Sunday Morning Medicine

A weekly check-up of gender, medicine, and history in the news Historians in action films. Mermaids have always been black. The CIA’s top secret anti-poop diet. The twisty history of paternity testing. The electrifying history of the air guitar. An oral history of the early trans internet. Before the internet, cable TV was for porn…. Read more →

Sherlock Holmes Comes to Paris: True Crime and Private Detection in the Belle Époque

What’s the appeal of true crime? There’s the mystery to solve and the lure of thinking about violence from a safe distance. There’s also the desire to see justice done: one of the staples of true crime is a botched or mishandled police investigation. There are those who say they are wrongfully accused (Adnan Syed… Read more →

Exhibition Review: Germ City: Microbes and the Metropolis

One hundred years after the 1918 flu epidemic, Germ City: Microbes and the Metropolis opened at the Museum of the City of New York (MCNY). The exhibition, which ran through April 2019 in association with the New York Academy of Medicine, asked visitors to consider the complex relationship between New Yorkers and pathogenic microorganisms, both… Read more →

Witness to Pain: The Migraine Art Collection

“Good morning Katherine, I just wanted to let you know that we have located the Migraine Art.” For four years, as I worked on the history of migraine, I had periodically been in touch with the team at Migraine Action, a UK-based advocacy charity for people with migraine.1 Globally, migraine affects around one in seven… Read more →

Sunday Morning Medicine

A weekly check-up of gender, medicine, and history in the news Like a virgin? Moon landings and Nazis. Enslaved people lived here. Stop saying breast milk is free. We’ve already had a gay First Lady. Finding the “men” in mental health. The phantom of the anatomy lecture. When Soviets tried to eliminate the plague. The… Read more →

Fictional Detectives and Real-Life Forensic Science

On April 10, 1935, Lord Hugh Montague Trenchard, the Commissioner of London’s Metropolitan Police, invited policemen and politicians to celebrate the opening of the new Metropolitan Police Laboratory (MPL). The attendees, wrote a Times correspondent, “have been invited not just to see a collection of microscopes and test tubes, but to open the door to… Read more →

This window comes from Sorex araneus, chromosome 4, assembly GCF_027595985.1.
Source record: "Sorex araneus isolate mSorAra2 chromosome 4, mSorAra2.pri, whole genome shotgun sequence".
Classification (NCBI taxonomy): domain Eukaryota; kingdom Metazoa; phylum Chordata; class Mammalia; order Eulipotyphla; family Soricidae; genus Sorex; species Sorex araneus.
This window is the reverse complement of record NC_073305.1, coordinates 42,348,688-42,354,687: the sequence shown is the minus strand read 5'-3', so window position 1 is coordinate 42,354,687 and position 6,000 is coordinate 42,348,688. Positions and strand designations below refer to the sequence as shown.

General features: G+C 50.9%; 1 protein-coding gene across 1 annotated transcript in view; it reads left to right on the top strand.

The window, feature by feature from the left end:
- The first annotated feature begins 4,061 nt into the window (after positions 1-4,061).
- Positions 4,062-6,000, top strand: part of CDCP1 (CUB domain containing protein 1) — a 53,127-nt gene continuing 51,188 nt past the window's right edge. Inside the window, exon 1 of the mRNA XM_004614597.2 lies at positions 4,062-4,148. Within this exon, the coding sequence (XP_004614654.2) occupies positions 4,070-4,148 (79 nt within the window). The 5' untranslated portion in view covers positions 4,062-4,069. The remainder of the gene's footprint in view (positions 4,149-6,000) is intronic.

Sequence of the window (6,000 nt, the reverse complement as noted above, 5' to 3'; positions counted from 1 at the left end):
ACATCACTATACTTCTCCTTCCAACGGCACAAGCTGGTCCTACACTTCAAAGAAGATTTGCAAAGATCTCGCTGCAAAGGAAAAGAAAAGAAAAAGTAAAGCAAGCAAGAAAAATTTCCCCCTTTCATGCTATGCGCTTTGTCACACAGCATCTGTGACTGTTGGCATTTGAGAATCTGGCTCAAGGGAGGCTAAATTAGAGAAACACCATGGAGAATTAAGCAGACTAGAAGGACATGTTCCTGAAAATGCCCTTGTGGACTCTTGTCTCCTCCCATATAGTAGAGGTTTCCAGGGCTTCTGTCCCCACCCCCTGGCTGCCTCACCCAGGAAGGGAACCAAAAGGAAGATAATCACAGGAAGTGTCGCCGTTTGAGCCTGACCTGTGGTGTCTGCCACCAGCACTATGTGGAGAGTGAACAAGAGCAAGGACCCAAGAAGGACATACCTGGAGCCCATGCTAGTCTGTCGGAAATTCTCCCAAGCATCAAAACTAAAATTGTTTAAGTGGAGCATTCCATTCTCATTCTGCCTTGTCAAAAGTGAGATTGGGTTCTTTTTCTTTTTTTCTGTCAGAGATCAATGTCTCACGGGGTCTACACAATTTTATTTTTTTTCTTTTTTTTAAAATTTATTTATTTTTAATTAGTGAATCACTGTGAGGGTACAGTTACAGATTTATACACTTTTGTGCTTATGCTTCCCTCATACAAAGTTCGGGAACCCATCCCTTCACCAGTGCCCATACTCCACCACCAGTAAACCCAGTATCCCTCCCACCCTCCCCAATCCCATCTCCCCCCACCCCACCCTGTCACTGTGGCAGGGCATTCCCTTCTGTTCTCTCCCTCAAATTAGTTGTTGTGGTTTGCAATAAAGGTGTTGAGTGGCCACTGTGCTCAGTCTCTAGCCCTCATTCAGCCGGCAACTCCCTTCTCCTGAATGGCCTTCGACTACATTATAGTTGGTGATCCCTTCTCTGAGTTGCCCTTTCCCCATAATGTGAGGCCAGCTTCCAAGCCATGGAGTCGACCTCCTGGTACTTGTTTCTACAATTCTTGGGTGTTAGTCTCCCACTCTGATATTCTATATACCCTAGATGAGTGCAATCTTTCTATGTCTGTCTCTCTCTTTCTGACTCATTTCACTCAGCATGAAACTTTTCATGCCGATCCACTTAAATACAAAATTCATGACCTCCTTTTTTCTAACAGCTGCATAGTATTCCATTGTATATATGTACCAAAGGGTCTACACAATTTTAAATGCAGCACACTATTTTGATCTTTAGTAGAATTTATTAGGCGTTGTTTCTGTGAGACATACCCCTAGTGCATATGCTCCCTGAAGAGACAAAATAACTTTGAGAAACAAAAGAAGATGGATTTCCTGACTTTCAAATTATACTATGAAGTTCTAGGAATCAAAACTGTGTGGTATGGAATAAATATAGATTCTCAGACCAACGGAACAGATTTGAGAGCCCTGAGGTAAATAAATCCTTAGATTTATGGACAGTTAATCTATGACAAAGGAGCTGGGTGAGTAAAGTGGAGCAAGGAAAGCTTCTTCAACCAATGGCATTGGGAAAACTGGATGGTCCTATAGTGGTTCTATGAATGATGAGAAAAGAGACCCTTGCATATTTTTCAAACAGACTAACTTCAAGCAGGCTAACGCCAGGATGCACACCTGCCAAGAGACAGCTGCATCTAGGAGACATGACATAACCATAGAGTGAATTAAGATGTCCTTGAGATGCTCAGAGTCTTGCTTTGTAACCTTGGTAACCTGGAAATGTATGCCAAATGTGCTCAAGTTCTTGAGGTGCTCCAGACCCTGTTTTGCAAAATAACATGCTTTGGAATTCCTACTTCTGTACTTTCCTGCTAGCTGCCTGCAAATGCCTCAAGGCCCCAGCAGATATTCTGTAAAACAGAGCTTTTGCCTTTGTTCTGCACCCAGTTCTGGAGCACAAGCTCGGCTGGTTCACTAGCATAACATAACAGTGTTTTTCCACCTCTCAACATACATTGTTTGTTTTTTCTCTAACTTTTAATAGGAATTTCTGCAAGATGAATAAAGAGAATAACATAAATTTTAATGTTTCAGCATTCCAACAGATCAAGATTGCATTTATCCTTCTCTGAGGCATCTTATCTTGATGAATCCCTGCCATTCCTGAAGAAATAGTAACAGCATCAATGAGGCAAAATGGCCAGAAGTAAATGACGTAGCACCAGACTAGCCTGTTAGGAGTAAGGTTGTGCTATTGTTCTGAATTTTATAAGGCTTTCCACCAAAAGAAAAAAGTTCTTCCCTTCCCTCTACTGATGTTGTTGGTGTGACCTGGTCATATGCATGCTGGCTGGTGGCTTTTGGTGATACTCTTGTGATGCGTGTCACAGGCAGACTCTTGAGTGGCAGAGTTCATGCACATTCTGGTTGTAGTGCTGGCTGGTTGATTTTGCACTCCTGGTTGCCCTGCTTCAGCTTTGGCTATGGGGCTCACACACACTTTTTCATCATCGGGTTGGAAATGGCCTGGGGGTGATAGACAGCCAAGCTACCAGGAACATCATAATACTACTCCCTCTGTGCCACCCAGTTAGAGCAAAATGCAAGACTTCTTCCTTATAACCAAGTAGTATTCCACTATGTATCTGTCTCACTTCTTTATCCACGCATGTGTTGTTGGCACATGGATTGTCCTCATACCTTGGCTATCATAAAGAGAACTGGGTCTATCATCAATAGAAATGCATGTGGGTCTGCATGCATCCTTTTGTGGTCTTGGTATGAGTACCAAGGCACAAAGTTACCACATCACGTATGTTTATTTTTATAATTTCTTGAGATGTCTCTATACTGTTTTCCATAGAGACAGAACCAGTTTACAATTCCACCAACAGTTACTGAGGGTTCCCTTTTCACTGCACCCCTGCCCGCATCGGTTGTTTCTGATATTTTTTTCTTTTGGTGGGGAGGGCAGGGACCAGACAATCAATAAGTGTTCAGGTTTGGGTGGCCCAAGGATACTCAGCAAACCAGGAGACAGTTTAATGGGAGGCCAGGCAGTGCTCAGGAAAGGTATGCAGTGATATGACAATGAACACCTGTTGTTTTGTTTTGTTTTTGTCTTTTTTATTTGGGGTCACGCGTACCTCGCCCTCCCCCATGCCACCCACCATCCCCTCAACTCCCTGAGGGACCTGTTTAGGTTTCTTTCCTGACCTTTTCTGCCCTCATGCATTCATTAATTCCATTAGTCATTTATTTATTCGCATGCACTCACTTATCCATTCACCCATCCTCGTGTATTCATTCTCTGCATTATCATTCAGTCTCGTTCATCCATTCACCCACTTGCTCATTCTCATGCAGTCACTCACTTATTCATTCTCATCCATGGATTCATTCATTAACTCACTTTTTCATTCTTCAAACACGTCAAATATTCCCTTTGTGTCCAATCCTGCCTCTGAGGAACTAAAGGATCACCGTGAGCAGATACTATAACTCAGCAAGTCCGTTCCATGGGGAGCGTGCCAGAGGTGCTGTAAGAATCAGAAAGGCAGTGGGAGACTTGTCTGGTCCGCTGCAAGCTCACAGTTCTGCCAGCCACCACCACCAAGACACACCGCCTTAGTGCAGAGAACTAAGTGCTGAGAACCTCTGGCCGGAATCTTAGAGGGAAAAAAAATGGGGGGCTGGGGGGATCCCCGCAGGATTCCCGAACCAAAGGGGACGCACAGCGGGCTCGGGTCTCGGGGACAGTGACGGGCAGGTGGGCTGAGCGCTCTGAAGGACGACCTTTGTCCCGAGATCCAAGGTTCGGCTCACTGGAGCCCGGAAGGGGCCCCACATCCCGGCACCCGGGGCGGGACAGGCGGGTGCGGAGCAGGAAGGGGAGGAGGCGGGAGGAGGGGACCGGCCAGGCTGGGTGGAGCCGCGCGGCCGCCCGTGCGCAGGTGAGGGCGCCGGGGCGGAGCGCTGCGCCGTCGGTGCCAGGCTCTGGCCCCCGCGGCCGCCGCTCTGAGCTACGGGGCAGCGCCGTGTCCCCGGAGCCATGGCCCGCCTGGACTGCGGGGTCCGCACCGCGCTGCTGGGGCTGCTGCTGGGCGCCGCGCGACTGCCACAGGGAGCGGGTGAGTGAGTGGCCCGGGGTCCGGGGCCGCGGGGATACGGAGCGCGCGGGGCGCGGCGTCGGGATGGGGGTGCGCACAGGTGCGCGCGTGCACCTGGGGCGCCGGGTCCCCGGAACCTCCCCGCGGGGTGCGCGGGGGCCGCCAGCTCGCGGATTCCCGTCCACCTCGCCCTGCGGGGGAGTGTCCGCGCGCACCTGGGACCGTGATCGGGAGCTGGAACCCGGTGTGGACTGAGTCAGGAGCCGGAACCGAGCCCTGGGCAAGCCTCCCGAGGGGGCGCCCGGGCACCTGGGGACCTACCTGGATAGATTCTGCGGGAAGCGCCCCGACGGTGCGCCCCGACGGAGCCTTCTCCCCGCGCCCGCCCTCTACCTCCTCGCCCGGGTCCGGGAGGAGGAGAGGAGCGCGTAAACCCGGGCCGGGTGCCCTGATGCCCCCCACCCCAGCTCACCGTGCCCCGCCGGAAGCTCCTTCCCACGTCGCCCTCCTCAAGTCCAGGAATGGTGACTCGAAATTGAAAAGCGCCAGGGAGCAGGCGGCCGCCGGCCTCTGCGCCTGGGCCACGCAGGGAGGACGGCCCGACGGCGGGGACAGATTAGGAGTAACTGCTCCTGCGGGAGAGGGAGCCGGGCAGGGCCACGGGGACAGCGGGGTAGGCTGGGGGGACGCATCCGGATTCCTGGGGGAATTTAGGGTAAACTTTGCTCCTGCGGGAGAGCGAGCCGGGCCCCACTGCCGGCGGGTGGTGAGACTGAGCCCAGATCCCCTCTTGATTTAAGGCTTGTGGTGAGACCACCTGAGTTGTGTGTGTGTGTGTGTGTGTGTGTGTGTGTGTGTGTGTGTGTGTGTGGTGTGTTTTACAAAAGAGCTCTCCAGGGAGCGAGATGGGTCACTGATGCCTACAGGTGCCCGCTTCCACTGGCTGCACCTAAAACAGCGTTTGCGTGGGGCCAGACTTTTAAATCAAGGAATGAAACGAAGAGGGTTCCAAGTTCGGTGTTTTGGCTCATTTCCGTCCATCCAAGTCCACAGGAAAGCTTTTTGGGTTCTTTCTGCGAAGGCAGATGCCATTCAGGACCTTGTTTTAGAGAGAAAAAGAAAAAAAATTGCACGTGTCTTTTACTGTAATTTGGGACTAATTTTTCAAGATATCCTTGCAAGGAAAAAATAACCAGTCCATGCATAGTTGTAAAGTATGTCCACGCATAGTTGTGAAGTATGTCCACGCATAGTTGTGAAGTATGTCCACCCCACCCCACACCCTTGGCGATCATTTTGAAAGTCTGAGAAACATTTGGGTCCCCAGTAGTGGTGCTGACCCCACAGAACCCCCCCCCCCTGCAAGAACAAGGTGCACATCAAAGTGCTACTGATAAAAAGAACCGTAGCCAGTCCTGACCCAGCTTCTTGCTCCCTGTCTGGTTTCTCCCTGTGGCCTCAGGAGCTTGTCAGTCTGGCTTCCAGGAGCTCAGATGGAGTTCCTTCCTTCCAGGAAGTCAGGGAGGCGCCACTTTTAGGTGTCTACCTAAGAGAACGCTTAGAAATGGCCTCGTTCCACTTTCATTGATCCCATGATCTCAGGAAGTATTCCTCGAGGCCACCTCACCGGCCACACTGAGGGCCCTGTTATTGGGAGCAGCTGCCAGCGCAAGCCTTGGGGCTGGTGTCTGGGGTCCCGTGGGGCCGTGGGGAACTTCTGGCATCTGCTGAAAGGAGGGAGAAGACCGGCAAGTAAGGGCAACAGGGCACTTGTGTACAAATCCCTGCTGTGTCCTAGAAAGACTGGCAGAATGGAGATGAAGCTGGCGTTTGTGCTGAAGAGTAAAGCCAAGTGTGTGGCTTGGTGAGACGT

True Fake Crime

On April 1, 2019, news broke that Awkwafina and Ike Barinholtz are producing and starring in a movie named Crime After Crime, a comedy about true crime podcasting. Earlier this year, fictionalized true crime podcast The Angel of Vine, which featured Hollywood stars like Joe Manganiello, Constance Zimmer, and Alfred Molina, wrapped up its 10… Read more →

The Eugenicists on Abortion

Clarence Thomas recently issued a twenty-page opinion on the Supreme Court decision Box v. Planned Parenthood that went viral because he drew on Margaret Sanger, founder of the first birth control clinic in the U.S., and her connection to eugenics in order to argue that abortion is and historically has been a tool to control… Read more →

Najila and Neymar; or, The Normalization of Violence against Women in Brazil

You may have heard of Neymar, Brazil’s soccer darling.1 With the speed and skill to rival the all-time greats, he’s been on the international scene for almost a decade, leading his team in two World Cups and clinching an Olympic gold medal in Rio de Janeiro in 2016. But he’s also faced intense criticism from… Read more →

Louis “The Laughing Eel” Ross and the Road of No Return: Incarcerating the “Criminally Insane”

In 1921 a burglar called the “Laughing Eel” began serving a ten-year prison term, but it was 33 years before he got his freedom back. Like thousands of other incarcerated people with mental illnesses, Louis Ross was diagnosed as “criminally insane” and moved to a state hospital with a virtual life sentence. Despite his slippery… Read more →